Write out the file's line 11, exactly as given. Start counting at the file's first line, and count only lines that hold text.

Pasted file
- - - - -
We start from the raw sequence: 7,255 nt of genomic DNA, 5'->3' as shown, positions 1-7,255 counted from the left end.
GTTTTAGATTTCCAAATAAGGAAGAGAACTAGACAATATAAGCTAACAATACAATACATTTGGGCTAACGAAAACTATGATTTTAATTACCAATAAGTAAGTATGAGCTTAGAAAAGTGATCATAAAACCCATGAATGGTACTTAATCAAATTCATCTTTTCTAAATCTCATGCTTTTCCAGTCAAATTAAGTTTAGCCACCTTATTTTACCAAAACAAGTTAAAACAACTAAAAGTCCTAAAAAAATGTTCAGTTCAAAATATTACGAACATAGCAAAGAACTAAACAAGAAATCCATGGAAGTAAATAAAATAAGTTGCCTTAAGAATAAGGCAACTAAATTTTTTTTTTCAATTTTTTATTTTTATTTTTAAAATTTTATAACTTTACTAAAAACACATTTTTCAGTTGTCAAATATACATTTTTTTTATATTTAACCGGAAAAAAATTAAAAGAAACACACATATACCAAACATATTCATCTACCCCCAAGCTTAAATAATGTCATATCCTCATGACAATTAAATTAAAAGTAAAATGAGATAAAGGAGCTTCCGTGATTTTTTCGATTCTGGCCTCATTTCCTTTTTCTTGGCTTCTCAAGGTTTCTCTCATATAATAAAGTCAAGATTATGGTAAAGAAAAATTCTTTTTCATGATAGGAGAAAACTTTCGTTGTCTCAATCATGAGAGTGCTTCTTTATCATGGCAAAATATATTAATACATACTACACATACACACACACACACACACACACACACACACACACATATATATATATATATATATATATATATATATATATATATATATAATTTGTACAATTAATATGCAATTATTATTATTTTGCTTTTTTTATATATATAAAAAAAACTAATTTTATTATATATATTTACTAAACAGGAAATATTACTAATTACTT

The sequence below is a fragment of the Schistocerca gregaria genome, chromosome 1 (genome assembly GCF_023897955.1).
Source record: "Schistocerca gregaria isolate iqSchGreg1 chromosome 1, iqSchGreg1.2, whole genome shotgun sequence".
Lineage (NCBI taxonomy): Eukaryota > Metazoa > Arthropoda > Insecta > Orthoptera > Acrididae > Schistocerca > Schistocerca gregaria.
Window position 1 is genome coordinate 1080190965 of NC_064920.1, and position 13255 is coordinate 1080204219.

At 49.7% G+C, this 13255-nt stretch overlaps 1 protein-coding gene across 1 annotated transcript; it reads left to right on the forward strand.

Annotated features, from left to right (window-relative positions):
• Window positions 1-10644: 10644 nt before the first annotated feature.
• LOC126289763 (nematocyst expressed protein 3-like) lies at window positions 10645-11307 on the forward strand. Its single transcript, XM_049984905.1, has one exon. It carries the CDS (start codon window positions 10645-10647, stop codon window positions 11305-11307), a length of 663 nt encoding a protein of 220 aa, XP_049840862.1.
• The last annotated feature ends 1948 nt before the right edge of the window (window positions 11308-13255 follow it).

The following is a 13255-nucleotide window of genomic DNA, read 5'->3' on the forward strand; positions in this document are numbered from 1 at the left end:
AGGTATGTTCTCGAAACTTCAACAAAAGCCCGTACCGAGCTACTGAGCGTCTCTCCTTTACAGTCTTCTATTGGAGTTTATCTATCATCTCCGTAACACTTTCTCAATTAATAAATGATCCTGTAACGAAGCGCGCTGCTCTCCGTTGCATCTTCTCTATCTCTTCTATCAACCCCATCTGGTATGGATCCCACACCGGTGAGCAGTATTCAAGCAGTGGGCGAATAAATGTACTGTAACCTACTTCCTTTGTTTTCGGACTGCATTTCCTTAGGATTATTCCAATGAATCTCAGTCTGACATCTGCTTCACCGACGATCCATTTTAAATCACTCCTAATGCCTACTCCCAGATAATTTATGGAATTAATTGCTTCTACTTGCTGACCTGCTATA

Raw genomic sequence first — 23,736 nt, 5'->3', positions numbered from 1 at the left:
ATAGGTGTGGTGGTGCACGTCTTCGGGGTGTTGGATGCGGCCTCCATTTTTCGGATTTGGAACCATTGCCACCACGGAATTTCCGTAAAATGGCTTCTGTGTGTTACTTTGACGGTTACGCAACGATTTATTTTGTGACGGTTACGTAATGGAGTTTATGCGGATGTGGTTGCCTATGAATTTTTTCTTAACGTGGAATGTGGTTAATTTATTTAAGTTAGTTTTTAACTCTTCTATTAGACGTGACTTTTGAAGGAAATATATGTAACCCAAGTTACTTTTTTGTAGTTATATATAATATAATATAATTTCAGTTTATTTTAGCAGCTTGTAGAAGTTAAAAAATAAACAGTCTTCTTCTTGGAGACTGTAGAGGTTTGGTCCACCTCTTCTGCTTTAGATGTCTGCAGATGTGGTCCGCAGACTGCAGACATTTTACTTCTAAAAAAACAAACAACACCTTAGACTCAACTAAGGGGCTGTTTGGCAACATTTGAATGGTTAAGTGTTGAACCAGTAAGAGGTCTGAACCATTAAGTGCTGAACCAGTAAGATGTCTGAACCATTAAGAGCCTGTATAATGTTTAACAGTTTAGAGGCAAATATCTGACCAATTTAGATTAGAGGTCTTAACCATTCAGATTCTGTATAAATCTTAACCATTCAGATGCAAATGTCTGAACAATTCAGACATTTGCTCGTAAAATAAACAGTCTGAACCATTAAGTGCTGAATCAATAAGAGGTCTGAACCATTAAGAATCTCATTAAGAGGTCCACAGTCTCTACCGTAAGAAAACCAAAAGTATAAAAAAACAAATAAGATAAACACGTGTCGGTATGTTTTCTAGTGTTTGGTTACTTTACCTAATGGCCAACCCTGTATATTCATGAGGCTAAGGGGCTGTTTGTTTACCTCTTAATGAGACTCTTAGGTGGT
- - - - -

• The last annotated feature ends 1948 nt before the right edge of the window (window positions 11308-13255 follow it).